# [gmx-developers] Integrators

Michael Shirts mrshirts at gmail.com
Tue Sep 30 14:18:19 CEST 2008

```I wanted to e-mail you all a little bit of the analysis of integrators
I've been doing in the framework of Gromacs.  A very useful way of
writing reversible explicit integrators is the Trotter factorization,
where the integrator is broken up into a number of Liouville states
using the relation e^i(A+B)dt \approx (e^i[B/Pdt]e^i[Adt/P])^p (order
dt^P+1,) with P = 2.

In the Trotter decomposition, the basic outline is to break up the
pressure and temperature integrator updates into Liouville operator
half-steps.  In the Martyna-Tuckerman-Klein scheme, pressure and
temperature control steps are done outside of the position / velocity
update.

Velocity verlet can be schematically set up as:

1. Half Trotter P/T step.
2. v(t+dt/2) = v(t) + dt/2 *F(t)
3. r(t+dt) = r(t) + dt*v(t+dt/2)
4. v(t+dt) = v(t+dt/2) + dt/2*F(t+dt)
5. Half Trotter P/T step.

Note that the Trotter steps for two consecutive overall steps can be
performed sequentially, as they use the same temperature and pressure.
In GROMACS, with the current bookkeeping, this translates as:

1. Calculate force F(t)
2.  Do first update
a. v(t-dt/2) -> v(t)
b. constrain the velocities at the full time step
3. Write trajectories (with r(t), v(t), F(t))
4. Compute K(t) and P(t) from v(t) and virial V(t).
5. Do first 1/2 Trotter coupling step.
6. Do second 1/2 Trotter coupling step.
7. Do second update
a. v(t) -> v(t+dt/2)
b. r(t) -> r(t+dt)
c. constrain positions and half step velocities.

One important note that it appears that if the trajectories are not
output, and the kinetic energy does not need to be computed then,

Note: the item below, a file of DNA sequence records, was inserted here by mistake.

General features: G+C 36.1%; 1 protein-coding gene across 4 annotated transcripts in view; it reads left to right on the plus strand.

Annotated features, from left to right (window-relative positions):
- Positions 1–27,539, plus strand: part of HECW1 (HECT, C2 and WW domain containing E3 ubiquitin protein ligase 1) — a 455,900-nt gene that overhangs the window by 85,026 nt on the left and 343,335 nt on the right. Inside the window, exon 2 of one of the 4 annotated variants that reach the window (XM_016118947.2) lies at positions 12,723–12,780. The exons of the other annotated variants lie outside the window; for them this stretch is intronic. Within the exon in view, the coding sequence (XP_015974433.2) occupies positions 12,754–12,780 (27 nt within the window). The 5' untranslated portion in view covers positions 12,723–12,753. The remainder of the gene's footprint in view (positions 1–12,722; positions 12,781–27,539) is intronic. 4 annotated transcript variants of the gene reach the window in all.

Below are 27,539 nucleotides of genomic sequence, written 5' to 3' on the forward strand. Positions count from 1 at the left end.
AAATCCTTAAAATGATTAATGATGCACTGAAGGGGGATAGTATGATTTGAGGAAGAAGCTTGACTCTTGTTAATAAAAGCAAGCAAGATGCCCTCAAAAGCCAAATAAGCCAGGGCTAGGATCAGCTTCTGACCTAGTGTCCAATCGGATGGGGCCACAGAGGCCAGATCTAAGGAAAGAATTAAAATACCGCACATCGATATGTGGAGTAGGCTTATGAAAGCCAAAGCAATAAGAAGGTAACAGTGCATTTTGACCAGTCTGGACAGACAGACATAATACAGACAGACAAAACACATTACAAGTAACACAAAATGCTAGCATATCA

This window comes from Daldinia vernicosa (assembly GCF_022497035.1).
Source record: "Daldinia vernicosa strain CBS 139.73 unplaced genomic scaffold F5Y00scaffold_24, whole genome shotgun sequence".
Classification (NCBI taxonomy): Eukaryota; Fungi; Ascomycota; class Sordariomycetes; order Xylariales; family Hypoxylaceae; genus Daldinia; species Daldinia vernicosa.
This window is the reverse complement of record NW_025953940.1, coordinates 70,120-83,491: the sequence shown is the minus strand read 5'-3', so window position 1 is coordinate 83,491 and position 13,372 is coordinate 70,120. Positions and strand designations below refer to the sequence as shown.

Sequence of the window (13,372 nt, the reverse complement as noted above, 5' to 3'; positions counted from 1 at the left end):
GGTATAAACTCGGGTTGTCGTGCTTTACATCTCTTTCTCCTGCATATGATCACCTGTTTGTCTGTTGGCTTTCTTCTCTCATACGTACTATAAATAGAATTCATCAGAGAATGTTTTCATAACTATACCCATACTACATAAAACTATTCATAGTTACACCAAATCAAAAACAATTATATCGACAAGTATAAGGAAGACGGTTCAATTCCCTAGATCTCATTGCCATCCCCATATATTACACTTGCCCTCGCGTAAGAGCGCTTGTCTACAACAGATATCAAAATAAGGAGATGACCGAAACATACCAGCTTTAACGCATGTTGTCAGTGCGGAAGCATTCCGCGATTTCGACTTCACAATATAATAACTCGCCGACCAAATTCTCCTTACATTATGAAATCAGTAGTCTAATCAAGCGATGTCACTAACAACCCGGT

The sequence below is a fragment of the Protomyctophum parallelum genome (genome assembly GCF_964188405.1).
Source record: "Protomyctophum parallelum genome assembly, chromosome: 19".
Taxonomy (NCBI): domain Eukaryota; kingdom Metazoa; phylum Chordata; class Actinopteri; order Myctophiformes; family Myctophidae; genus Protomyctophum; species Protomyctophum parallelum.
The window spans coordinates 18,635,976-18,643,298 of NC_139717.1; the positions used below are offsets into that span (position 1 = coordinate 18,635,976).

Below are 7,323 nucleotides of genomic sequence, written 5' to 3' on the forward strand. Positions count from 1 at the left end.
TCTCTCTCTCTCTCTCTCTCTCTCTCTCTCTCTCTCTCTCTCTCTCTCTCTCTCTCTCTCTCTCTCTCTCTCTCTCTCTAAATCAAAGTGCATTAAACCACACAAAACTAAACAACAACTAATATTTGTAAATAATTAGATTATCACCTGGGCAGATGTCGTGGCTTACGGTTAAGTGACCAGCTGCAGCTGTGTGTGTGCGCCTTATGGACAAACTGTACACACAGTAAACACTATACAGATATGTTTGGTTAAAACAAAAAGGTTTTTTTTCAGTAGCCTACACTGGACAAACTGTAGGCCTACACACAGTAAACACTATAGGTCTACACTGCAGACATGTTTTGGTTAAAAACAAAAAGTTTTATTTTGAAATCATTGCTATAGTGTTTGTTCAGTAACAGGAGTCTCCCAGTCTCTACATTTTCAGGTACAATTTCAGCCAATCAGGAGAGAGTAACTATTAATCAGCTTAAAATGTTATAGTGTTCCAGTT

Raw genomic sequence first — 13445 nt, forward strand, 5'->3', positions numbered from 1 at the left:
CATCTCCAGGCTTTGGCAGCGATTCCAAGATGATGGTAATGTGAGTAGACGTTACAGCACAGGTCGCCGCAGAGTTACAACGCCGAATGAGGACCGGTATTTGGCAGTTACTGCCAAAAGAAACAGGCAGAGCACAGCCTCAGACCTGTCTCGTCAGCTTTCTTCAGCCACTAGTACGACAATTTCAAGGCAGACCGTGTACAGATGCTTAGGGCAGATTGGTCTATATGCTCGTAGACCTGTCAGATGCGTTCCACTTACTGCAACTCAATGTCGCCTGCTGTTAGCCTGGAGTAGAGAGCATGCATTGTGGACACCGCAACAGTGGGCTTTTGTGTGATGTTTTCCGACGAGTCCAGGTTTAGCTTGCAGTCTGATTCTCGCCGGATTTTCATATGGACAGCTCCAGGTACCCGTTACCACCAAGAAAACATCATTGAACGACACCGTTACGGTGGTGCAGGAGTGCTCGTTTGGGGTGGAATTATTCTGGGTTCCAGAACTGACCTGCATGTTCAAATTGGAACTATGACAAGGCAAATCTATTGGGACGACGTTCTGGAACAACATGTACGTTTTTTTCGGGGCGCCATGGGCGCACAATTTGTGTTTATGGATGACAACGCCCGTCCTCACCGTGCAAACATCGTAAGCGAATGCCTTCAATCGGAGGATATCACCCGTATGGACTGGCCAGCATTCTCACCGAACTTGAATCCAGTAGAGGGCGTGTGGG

there does not need to be a second constraint step, as the velocities
become essentially a helper variable for Stoermer integration, and
only the position needs to be constrainted.  This becomes relevant
since using the Trotter decomposition framework, it's possible to
update the pressure and temperature coupling only every N time steps
(as described in the 1996 Martyna-Tuckerman-Tobias-Klein paper --
although some care needs to be taken in that case as simulations can
become unstable if they are done too infrequently.

It is also important to mote that it may be more accurate to compute
the kinetic energy and pressure via the averaged 1/2 step kinetic
energies (square, then average) than from the averaged 1/2 step
velocities (average, then square).  This is true whether the
simulations are done with velocity verlet or leapfrog.  If we want to
compute the kinetic energy using the averaged two half step
velocities, instead of the full step velocity, we would need to
iterate 4,5,6, since the temperature control would need to be altered,
requiring extra communication. This is obviously rather
undesireable. Using the K(t) temperature is trivial, and requires no
iteration, but may lead to temperatures and pressures that are too
low.

Alternately, we could approximate the half step kinetic energies by